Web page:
[This is a review of The Walking Dead season 5, episode 2. There will be SPOILERS.]
After the wall-to-wall action of last week's premiere, The Walking Dead begins to settle back into a slower pace, and a more routine storyline about distrust, secrets, and whether or not Rick & Co. have an obligation to help those in need, with 'Strangers'. The more deliberate pacing means that the characters have an opportunity to talk with one another, which can sometimes spell trouble, since they have a tendency to use conversation to tell the audience precisely what they're thinking. Rick's speech to Carl about never being safe and Carl's response about being strong enough to help is indicative of the show's propensity to do that, and the whole thing feels derivative of seasons past.
But there's some good in there, too, as Rick and Carol have a brief exchange that examines their troubled relationship. His attempt at a thank you and an apology comes across as both genuine and difficult, and it suggests Rick has undergone yet another change wherein he is more willing to accept the morally gray areas certain people are bound to walk in, rather than his strict one-strike-and-you're-out policy that led to Carol's temporary exile.
The episode even makes good use of the characters' personalities (changed and otherwise) by giving Carol and Daryl a chance at a conversation that uses as few words as possible. Like Rick's previous exchange with her, it manages to say something about these people without devolving into a discussion about the state of the world. Even though Daryl's concern is about rebooting the group, or finding some way to start over, the matter-of-factness of it reads as genuine coming from his mouth.
But it also works to contrast how their individual experiences have shaped them, put them in roles familiar to one another. Carol is now the badass loner who yearns to leave the group behind, while Daryl has accepted the others as something more than a group of fellow survivors; they're family. Of course, Carol's reluctance to family-up again stems from the secrets she's keeping from the rest of the group – both with and from Tyreese. No one has directly addressed the missing girls and it's safe to say that, by now, they've learned to assume the worst without having to get direct confirmation. Tyreese seems willing to shoulder the burden of the secret, primarily as a means of self-preservation. Both those examples say more about the world they live in than Rick's speech to his son.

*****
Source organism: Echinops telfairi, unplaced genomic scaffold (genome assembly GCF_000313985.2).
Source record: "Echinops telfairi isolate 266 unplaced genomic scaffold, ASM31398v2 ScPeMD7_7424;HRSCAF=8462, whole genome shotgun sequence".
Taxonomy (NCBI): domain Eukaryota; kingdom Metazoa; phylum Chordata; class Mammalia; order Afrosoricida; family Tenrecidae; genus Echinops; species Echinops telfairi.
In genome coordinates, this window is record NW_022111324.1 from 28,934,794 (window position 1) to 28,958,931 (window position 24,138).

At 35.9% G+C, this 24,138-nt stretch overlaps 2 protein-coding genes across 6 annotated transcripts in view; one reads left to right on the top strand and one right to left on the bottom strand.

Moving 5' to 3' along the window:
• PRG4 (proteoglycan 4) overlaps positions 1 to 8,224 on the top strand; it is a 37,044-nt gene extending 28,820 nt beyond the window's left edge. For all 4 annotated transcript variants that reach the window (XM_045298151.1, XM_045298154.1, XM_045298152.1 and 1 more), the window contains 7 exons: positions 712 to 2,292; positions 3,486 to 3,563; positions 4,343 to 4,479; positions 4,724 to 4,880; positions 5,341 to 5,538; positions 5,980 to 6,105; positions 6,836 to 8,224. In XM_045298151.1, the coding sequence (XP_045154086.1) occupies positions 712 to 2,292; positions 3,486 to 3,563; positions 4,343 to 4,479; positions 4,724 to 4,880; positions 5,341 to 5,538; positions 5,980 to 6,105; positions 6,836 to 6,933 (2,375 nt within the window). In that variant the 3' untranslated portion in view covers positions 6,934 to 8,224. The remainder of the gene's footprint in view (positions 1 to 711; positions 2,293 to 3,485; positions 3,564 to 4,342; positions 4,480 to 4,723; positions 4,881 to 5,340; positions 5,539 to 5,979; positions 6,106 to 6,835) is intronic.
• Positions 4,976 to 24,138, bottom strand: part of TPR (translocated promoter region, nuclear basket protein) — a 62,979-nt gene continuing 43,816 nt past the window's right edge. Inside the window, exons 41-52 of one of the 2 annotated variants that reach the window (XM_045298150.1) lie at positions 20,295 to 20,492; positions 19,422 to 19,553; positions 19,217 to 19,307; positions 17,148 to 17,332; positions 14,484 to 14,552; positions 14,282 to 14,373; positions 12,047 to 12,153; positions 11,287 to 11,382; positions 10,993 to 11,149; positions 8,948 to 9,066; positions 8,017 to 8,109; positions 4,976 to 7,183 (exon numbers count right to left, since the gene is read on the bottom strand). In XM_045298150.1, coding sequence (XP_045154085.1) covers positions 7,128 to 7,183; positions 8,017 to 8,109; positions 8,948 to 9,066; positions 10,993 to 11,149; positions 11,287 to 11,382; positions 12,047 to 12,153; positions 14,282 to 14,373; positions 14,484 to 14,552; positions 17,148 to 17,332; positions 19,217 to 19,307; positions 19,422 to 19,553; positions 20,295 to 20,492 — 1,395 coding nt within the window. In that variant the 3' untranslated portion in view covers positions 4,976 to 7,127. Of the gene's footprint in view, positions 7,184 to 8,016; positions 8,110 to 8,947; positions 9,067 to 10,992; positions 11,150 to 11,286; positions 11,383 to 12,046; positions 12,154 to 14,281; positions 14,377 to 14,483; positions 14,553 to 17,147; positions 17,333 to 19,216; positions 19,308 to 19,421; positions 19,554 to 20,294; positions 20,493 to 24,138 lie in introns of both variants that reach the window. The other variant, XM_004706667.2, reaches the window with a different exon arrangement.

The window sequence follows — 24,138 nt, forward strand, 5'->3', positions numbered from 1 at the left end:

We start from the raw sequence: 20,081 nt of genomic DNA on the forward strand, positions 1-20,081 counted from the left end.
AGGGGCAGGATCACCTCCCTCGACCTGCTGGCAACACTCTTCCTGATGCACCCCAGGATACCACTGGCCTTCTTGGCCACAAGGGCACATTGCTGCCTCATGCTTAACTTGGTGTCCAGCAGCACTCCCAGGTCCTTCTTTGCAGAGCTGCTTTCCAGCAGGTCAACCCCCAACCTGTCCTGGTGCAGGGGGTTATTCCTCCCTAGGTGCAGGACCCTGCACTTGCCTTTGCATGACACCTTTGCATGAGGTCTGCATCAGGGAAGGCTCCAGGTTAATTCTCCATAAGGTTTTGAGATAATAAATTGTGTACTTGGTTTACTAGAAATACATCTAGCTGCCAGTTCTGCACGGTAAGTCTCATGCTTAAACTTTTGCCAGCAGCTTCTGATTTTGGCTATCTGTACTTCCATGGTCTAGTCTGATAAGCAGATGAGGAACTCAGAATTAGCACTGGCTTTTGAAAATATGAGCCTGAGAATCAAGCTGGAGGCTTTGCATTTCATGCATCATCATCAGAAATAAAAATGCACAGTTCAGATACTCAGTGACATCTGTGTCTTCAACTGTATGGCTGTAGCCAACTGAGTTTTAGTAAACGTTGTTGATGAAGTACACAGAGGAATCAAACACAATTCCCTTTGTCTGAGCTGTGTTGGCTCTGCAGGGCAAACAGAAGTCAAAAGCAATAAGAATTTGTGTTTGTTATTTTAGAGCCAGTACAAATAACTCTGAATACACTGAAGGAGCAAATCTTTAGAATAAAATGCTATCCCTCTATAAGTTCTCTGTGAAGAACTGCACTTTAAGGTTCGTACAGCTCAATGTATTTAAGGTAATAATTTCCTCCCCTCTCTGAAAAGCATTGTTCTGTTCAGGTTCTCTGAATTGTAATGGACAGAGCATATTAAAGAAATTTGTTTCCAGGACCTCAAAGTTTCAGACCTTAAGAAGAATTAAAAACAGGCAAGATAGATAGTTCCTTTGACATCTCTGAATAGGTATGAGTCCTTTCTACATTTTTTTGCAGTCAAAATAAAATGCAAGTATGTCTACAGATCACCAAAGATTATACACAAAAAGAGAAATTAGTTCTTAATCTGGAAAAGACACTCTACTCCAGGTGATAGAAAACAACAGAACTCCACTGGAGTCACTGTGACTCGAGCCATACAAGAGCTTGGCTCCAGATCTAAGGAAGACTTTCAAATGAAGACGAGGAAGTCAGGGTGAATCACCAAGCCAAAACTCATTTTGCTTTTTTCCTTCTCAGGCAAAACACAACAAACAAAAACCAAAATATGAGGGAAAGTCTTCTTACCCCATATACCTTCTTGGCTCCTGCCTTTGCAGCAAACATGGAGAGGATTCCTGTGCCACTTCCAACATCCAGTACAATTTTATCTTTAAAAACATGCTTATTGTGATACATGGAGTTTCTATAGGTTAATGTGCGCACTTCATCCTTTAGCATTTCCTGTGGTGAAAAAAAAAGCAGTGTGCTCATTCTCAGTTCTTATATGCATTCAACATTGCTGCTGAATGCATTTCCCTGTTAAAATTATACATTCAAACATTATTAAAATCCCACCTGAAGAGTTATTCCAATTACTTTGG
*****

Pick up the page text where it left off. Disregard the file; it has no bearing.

But Tyreese's silence, along with Rick's apology isn't enough to keep Carol from feeling like she belongs elsewhere. And it’s a testament to the development of Carol's character that she's grown from a woman who suffered abuse at the hands of her husband to someone who not only believes she can survive, but survive better on her own. While it plays into the semi-detrimental ethos of the show, it's nice to see a woman (and a woman who has endured what Carol has endured) live in that philosophy for a while.
But Carol's desire to leave also gives her and Daryl a welcome opportunity to embark on an adventure together, after they spot the car that grabbed Beth. Frankly, Beth's kidnapping feels like it happened eons ago, to the point it could have been accepted as the character's creepy, ambiguous fate. To have it pop up again here gives audiences a nice idea of the timeline, making the events at Terminus feel even more swift and disorienting than they already had.
That's one of two cliffhangers 'Strangers' ends on, the other being the arrival of the Terminus survivors and their capture and consumption of Bob. That character had been so gleefully in love with Sasha throughout the episode that he'd sealed his fate - to such a degree that he may as well have been telling the others he only had three days until retirement. Which may actually prove true, since his tearful exit from the church all but confirmed he'd been infected during the crew's raid on the food bank and battle against the waterlogged walkers.
The silliness of watching Terminus' efficiency expert munch on some Bob-e-que and tell him how he tastes is such a dramatic tonal shift from the heavy-handed tackiness of a priest (played by Seth Gilliam of The Wire) with secrets and sins he only confesses to God, the notion of cannibalism and the visceral repugnance of a man's leg cooking over a fire very nearly becomes the preferred center of attention. But it demonstrates the two speeds the show is most comfortable traveling in, so perhaps the most dramatic shift in tone belongs to the one that took place between the season premiere and 'Strangers'.
The Walking Dead continues next Sunday with 'Four Walls and a Roof' @9pm on AMC. Check out a preview below:
Photos: Gene Page/AMC